It got a bit too late last night to run verification sweeps, but I did do a quick and dirty correction and it sounded absolutely awful. I have a bit more diagnosing to do today to find out why. I too am really curious to see what my rushed hamfisted correction did to the FR to make it sound so bad.
 
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Yeah, there are two sofa's. The usual recommendation is to remove any obstacles between the speakers and the microphone. I took that to mean that I should also remove my listening sofa. The second sofa (on the left) is not an obstacle so I left it in position. The sofa that I removed was pushed into the adjacent dining room, so it should not affect the measurement too much.

It got a bit too late last night to run verification sweeps, but I did do a quick and dirty correction and it sounded absolutely awful. I have a bit more diagnosing to do today to find out why. I too am really curious to see what my rushed hamfisted correction did to the FR to make it sound so bad.
Well. You want to measure the room as it usual is. Furniture included of course. That means placing the mic at the listening position where there hopefully is not anything in the way between the mic and the speakers.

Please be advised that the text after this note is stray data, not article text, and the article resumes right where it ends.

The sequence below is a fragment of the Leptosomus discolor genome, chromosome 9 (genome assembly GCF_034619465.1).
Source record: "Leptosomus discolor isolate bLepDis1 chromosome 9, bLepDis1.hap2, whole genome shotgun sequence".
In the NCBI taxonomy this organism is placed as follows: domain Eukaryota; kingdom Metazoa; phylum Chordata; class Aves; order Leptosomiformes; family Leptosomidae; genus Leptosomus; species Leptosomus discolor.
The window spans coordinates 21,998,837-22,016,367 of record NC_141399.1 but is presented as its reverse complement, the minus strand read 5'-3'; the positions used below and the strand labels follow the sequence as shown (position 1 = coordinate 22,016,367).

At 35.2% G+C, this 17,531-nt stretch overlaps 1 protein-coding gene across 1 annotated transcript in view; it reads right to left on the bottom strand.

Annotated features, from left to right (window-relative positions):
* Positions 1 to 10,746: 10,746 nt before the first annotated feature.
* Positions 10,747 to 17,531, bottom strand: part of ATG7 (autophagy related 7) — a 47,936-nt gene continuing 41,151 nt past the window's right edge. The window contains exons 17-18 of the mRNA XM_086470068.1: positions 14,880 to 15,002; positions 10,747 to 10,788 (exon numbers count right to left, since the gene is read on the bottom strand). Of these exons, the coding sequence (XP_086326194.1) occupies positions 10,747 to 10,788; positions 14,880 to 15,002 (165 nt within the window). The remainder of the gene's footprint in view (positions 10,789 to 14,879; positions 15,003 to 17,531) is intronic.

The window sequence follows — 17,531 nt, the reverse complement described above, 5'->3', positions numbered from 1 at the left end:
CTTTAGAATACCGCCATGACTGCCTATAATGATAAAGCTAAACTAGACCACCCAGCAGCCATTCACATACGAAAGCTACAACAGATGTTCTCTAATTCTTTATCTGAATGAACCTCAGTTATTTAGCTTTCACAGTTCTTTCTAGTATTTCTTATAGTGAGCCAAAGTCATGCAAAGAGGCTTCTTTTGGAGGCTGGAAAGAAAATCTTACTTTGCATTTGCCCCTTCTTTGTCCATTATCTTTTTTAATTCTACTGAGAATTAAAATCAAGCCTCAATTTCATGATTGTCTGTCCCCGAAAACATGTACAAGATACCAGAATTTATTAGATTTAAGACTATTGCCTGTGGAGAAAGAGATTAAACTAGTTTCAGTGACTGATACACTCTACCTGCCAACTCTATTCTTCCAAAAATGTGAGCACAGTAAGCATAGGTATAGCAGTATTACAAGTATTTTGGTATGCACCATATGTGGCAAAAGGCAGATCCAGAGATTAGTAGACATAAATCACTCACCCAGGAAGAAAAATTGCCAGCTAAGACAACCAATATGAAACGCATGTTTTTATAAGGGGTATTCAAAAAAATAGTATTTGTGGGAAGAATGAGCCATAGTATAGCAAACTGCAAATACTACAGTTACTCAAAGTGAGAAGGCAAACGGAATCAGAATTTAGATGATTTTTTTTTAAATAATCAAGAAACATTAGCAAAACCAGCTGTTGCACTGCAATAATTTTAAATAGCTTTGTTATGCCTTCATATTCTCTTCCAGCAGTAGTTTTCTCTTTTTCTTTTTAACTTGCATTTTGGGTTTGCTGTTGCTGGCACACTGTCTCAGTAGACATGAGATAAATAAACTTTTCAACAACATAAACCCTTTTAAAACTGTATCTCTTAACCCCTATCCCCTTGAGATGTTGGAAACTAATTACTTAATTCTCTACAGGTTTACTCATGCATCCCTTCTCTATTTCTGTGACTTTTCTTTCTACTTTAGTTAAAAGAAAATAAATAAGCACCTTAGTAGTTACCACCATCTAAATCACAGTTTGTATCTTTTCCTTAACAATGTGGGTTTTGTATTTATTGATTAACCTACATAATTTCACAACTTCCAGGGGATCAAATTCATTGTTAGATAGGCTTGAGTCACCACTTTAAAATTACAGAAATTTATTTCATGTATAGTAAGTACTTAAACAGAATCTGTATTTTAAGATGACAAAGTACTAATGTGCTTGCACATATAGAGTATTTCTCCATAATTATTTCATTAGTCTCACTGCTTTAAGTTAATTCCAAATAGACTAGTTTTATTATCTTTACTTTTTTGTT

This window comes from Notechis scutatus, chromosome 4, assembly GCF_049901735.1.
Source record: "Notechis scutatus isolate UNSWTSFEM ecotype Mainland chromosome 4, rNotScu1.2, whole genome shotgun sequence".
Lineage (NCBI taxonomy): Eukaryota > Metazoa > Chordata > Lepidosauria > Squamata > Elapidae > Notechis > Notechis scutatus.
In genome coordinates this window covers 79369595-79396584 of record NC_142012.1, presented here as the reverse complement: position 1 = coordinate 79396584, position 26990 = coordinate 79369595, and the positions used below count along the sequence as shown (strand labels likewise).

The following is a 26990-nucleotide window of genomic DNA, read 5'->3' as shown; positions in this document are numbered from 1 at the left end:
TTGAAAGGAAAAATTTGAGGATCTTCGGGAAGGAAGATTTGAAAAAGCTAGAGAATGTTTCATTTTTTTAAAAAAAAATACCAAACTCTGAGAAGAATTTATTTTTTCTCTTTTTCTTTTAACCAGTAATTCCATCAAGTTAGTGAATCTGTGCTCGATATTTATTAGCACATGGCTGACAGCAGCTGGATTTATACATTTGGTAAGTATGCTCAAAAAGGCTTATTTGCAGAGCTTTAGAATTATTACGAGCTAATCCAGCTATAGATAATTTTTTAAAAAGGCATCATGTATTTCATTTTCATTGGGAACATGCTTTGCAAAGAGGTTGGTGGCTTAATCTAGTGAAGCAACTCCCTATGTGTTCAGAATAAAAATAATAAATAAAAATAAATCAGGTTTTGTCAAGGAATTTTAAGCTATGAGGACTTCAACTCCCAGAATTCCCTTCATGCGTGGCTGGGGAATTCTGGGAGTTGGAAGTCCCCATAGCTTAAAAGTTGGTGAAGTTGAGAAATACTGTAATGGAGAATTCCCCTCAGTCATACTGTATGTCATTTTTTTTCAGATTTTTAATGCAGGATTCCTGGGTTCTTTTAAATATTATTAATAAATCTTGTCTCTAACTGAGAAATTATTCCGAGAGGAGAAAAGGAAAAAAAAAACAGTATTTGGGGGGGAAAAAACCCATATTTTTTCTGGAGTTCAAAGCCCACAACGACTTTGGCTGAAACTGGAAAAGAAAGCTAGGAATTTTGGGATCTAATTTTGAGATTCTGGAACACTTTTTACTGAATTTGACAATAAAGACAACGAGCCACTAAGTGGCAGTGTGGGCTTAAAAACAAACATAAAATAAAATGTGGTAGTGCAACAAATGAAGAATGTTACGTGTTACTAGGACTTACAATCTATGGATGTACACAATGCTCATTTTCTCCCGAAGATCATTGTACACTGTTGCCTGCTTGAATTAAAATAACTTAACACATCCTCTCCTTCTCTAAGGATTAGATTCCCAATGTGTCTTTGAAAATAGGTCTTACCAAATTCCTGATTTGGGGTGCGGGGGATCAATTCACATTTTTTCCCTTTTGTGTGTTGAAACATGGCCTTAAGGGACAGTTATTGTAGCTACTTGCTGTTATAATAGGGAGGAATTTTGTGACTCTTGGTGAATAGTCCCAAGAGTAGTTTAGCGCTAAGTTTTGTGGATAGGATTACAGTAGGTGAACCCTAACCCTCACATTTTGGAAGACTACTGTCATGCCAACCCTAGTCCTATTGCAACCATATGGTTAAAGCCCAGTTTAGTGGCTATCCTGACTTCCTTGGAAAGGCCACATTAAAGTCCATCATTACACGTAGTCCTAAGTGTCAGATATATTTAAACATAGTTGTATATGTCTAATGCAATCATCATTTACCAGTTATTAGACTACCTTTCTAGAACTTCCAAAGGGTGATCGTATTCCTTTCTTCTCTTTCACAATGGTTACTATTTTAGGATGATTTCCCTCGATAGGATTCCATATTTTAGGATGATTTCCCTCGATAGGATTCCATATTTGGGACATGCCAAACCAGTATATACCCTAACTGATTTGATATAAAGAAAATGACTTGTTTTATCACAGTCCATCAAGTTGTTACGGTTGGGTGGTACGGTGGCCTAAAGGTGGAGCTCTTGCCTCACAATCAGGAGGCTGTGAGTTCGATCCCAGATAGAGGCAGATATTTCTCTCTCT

How would you otherwise get representative measurements.. :)

N.B. I've had the exact same model of sofa. Quality leather. You sit very well and lie down great with the nice soft rounded arm rests. My wife thought they weren't blending in though. -Out they went. :oops:
 

Kvalsvoll

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The usual recommendation is to remove any obstacles between the speakers and the mic when doing room correction. However, I have a somewhat silly question - given that the sofa will always be in that position, shouldn't it be part of the measurement?
Certainly no silly question. This is not possible to get "right" no matter how you do it. If you remove the sofa, floor reflection will be different, if you sit in the sofa, that also changes the frequency response.

Typically, the range from around 400hz - 2khz will be severely affected by reflections from boundaries close to the mic, such as seating, floor. And indeed, that is what you see here. And if you use this measurement to hammer the frequency response, the result will not be correct, it will be flat only for the mic in that position, with all boundaries close to the mic exactly as it was when measured.

If you want a more presentable frequency response graph, try moving the mic slightly up or down, and closer or farther away from speakers. A soft pillow on the sofa can remove some reflection at higher frequencies.

Solution? Have a speaker with decent on and off axis frequency response, and do only wide-bandwidth correction, above say 200hz, if at all necessary.
 

Philbo King

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Some sofas do creditable service as bass traps. A leather one would also reflect higher frequencies. Test it with the sofa in place. Pile some throw pillows on your listening position to simulate your body (maybe not strictly accurate, but far better than nothing).
I have 3 sofas in my studio primarily as bass traps. Properly positioned they can do a world of good.
 

ernestcarl

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Frequency dependent windowing used doesn't help much in this case. And just one more reason why I do not like over-relying on single point measurements only.
 

ozzy9832001